Volume constraints on the Keystone pipeline system levied by U.S. regulators have widened the spread between Western Canadian Select crude prices and benchmark American crude prices, but the steep discount is set to moderate, according to emerging reports.
Growing volumes from Alberta’s oil sands have had trouble getting to U.S. markets since federal regulators ordered TransCanada to curtail the line’s capacity by 20 percent after a spill in South Dakota in November. So while WTI climbed, oil prices from Alberta’s oil sands fell.
Crude oil by rail shipments are expected to pick up in Canada, which although costlier, allow the shipper greater flexibility in determining shipment locations that will fetch the best price for the oil.
Western Canada Select (WCS)—the benchmark that tracks heavy oil in Canada—has traded an average of 11 percent down in 2018, compared to Q4 2017.
Canada’s oil by rail exports, according to the National Energy Board’s latest report, shows an increase in October 2017 by about a third over October 2016.
Despite those higher exports by rail, Canada’s rig count fell from 210 to 136 at the end of 2017, a massive drop off that took the rig count to a six-month low. The losses were concentrated in Alberta, where most of the rigs tend to be, sinking the rig count to 118 from 162 in the last week of the year. Saskatchewan also saw its rig count decimated—falling from 43 in mid-December to just three at the close of the year.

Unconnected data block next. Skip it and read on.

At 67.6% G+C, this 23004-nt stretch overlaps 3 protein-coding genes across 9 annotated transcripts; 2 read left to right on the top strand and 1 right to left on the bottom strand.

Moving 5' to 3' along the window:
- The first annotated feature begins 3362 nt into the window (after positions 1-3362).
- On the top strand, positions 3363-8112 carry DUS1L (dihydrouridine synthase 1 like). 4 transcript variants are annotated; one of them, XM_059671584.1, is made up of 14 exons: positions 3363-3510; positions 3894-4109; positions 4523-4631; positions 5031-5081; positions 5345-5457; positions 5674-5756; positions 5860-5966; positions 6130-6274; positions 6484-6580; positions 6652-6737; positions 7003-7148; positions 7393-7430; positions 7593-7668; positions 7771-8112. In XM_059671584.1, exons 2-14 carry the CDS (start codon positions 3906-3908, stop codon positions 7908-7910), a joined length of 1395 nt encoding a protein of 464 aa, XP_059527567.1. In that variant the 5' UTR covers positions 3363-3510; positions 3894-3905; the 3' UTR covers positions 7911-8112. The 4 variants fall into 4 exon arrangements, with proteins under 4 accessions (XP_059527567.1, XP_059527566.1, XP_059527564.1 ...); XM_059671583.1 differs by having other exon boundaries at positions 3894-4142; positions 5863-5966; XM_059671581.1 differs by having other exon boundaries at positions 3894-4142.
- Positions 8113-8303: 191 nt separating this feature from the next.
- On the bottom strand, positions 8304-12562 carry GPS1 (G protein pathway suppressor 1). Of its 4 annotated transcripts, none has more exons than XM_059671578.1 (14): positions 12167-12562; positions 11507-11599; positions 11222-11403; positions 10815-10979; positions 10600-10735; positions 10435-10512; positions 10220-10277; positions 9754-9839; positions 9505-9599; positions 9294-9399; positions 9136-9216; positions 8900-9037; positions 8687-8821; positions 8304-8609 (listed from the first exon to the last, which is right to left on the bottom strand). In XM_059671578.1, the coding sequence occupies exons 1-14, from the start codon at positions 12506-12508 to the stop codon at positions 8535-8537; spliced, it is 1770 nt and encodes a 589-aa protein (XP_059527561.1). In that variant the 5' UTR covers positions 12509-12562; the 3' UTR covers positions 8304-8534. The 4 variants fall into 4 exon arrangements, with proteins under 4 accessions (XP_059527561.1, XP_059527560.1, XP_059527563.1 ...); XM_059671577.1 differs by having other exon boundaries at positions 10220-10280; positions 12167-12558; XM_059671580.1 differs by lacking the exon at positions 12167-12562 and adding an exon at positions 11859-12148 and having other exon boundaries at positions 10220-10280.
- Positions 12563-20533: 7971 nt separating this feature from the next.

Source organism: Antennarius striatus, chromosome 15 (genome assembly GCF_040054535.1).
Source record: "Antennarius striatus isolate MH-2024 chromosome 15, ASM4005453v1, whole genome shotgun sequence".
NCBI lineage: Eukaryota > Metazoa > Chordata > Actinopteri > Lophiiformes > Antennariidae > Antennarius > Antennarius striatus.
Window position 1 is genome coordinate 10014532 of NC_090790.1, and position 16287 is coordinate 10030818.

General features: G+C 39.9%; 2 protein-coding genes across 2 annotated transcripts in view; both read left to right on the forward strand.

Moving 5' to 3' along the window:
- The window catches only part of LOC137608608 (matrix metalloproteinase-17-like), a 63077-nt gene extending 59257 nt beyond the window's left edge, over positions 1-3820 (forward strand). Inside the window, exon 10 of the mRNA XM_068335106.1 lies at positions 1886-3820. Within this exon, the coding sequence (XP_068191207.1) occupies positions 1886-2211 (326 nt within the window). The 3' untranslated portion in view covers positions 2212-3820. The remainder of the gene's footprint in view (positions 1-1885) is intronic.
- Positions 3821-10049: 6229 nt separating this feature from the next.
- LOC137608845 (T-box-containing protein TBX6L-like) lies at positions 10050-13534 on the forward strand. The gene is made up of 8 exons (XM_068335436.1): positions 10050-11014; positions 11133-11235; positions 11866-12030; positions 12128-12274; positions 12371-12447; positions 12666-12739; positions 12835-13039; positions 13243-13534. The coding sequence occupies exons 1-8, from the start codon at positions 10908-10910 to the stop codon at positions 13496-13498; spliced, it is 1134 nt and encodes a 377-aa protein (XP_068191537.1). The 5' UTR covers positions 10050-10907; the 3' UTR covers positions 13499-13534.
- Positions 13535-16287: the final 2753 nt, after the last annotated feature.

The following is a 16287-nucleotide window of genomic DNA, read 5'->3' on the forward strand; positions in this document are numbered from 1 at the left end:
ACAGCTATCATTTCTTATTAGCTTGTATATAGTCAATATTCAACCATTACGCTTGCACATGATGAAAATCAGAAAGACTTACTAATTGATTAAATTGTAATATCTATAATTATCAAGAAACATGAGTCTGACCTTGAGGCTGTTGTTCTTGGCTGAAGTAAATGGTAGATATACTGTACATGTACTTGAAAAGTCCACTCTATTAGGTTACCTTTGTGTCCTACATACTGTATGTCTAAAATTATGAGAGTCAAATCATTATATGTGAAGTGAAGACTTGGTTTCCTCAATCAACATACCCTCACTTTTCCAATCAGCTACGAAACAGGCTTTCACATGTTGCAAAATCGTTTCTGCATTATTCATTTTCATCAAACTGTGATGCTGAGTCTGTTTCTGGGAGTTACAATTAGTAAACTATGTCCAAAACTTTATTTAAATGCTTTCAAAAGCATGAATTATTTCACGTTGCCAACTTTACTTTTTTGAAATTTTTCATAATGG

The lost rigs can be attributed to the ‘winter break’ and to the wide WTI-WCS spread. The WCS-WTI discount became unusually large in November and December, but could be set to narrow by the end of January.
By Zainab Calcuttawala for Oilprice.com
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Zainab Calcuttawala is an American journalist based in Morocco. She completed her undergraduate coursework at the University of Texas at Austin (Hook’em) and reports on…